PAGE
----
In the next few days, the world’s poorest countries could come a step closer to the US$100 billion a year promised by richer nations, at UN climate change summit in Copenhagen in 2009, to help them adapt to and mitigate climate change.
With the finance issue seen as crucial to reaching an international agreement to limit global warming, all eyes are on the World Bank and International Monetary Fund (IMF) meeting kicking off today in Peru, at which donor nations are expected to unveil their climate finance plans.
Some real progress has been made already: a new report from the OECD shows the majority of the promised US$100 billion is now being provided.
Angel Gurria, secretary-general of the OECD said:
Our estimates paint an encouraging picture of progress. We are about halfway in terms of time [between the pledges made in 2009 and the deadline of 2020] and more than halfway there in terms of finance, but clearly there is still some way to go.
But a significant gap of nearly $40 billion remains, and vulnerable nations are joining forces to call on developed governments and institutions for better access to international climate change finance to help plug it.
Cesar Purisima, Finance Minister of the Philippines said:
In the absence of an effective global response, annual economic losses due to climate change are projected to exceed US$400 billion by 2030 for the V20, with impacts far surpassing our local or regional capabilities. Here in Lima, we unite for what we believe is the fundamental human rights issue threatening our very own existence today. Global climate action gives us hope that we can still see a future free from the most devastating effects of climate change.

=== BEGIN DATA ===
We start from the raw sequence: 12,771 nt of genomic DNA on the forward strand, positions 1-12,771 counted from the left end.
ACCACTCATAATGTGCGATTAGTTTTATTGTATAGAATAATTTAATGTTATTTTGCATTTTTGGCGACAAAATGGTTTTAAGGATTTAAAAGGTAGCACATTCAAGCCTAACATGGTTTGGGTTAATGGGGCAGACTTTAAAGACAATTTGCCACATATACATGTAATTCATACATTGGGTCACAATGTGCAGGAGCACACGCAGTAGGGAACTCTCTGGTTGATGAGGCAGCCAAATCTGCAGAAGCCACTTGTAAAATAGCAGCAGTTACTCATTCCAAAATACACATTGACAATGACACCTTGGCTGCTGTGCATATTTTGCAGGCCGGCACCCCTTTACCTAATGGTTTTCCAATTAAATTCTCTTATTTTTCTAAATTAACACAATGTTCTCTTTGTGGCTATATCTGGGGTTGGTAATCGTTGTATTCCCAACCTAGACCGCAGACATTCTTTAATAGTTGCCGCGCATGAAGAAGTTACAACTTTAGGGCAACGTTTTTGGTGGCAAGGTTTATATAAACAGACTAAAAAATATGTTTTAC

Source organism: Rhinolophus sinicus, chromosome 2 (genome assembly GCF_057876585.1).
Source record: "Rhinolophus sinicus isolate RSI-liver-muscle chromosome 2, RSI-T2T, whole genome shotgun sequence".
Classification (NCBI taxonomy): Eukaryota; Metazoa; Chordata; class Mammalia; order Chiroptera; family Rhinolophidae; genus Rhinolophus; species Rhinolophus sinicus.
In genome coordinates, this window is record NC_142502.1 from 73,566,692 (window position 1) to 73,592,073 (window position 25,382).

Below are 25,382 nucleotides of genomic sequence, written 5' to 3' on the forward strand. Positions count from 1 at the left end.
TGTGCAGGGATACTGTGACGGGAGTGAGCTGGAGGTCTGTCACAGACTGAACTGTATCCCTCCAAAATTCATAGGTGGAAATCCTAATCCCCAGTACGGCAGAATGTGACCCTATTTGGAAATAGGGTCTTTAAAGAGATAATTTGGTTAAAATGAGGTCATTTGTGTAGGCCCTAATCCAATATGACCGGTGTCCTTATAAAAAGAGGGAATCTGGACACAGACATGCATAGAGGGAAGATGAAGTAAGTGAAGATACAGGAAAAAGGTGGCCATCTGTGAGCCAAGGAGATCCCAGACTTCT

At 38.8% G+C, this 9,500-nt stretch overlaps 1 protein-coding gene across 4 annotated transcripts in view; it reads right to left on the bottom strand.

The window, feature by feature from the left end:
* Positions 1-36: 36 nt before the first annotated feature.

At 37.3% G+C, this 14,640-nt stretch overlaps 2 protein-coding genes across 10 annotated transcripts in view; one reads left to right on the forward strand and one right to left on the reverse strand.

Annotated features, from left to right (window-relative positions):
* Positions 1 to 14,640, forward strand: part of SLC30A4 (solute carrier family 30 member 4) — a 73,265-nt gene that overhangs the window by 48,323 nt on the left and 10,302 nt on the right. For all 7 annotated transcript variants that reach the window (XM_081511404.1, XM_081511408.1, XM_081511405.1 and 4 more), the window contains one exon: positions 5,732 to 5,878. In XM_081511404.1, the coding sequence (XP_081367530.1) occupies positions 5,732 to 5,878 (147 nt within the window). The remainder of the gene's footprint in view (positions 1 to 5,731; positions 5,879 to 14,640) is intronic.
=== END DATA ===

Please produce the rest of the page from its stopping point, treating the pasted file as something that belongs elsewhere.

The least developed nations are often those who will be hardest hit by, and least able to cope with the impacts of runaway climate change such as food shortages, flooding, drought, extreme heat and geo-political risk.
Many of their UN climate pledges hinge upon the US$100 billion promised by richer nations.
Ensuring the full amount is provided will help poorer countries maximise their emissions reductions, get on a course to 100% renewables and adapt to the damage caused by climate change.
Activists say governments need to provide a credible roadmap showing how the full pledged amount will be met by 2020, and ramped up afterwards.
Oxfam International’s climate change policy expert, Isabel Kreisler said:
If finance ministers want to ensure there is something in the Paris deal for those on the frontline of climate change, they must significantly increase public funding for adaptation before 2020, and ensure a new and separate financing target looking past 2020 is also agreed on in Paris.
It is critical that governments – this weekend in Lima or very soon – spell out how the rest will be sourced.
By doing so, leaders will build the bridges of trust between developing and developed countries that are necessary to reach a meaningful and ambitious international climate change agreement in Paris this December.